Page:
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G0ldfinger

UK House prices: News & Views

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A mildly depreciating currency, not one in freefall.

Look what is happening to long rates in certain European countries. Britain's turn will come.

 

Right now, they are pushing London properties like mad in Hong Kong. I think the potential buyers will soon wise up.

The long term rates are currently dropping in UK (and US)

 

http://www.yieldcurve.com/marketyieldcurve.asp

 

Again, we have a different debt structure (mainly long dated) and credible deficit reduction (and jobs growth, even here in Glasgow!).

 

I don't think it's comparable (as yet, things could always change down the road, then the government response would be important).

 

I guess the HK buyer of London property could just be some of those holding the record amounts of cash generated by 4 years of printing.

 

There are a lot of vey rich people about nowadays, looking for somewhere to park their ill-gotten gains. London might actually look like a safe bet to some of them at the moment.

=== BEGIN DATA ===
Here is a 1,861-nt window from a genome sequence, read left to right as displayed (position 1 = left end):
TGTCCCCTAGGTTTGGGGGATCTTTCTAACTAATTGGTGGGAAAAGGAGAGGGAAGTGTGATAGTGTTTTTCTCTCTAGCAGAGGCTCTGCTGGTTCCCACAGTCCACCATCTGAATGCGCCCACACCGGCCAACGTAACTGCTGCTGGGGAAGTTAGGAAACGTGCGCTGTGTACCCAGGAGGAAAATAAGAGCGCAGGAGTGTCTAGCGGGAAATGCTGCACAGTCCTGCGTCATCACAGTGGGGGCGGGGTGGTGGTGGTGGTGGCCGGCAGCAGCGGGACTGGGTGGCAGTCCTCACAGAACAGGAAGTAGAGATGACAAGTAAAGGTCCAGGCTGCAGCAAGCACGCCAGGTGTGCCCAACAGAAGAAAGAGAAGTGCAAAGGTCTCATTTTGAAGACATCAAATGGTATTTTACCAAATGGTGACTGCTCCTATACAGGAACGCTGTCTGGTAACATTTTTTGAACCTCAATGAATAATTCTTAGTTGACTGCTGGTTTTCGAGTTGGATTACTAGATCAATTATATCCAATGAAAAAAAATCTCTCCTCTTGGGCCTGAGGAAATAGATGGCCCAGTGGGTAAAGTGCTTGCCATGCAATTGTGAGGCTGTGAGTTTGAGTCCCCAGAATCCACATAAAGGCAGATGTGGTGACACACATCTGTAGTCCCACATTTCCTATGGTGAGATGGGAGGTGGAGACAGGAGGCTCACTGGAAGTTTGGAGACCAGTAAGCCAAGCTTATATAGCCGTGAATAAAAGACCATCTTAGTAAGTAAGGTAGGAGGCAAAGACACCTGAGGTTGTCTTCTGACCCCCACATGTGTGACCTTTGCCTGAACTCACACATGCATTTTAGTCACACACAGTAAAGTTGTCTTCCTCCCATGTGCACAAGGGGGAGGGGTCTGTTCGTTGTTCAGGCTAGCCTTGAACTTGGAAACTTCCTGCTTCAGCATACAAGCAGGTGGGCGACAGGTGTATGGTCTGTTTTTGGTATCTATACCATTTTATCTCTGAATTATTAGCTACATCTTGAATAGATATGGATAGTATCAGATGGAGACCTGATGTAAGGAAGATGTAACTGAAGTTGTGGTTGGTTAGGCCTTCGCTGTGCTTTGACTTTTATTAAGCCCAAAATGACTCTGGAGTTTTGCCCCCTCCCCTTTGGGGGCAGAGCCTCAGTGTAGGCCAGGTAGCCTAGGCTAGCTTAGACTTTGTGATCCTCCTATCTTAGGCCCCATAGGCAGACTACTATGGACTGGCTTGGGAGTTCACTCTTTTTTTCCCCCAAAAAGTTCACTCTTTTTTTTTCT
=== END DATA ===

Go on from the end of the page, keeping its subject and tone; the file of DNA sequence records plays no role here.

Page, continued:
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On the whole, yes. If I can't offer him a reasonable chance at life in this country (i.e. I don't really have the money to say to him 'here's a load of cash to get you started - well I do, but that leaves me potless in retirement - if I ever get to retire) ... and this country can't offer him a reasonable opportunity to get a job, buy a house, have a family, live a normal life etc. then, yes, I encourage him to go.

 

Much as I like the idea of one day playing 'Grandad' - with my sons and (in due course) their families near me - I know that this seems to be too much to ask. My wife hates the idea that our sons may have to move abroad and is finding out what the entry requirements are for old farts to Aus, NZ and Canada. I'd quite happily follow them but, in a way, it's a bit daft. They might move to Canada - settle down - and then get a job offer in Singapore or, even, the UK!

 

Who knows what will happen. All I know is that the bloody bankers have a lot to answer for. And I'd quite happily be the one asking the questions.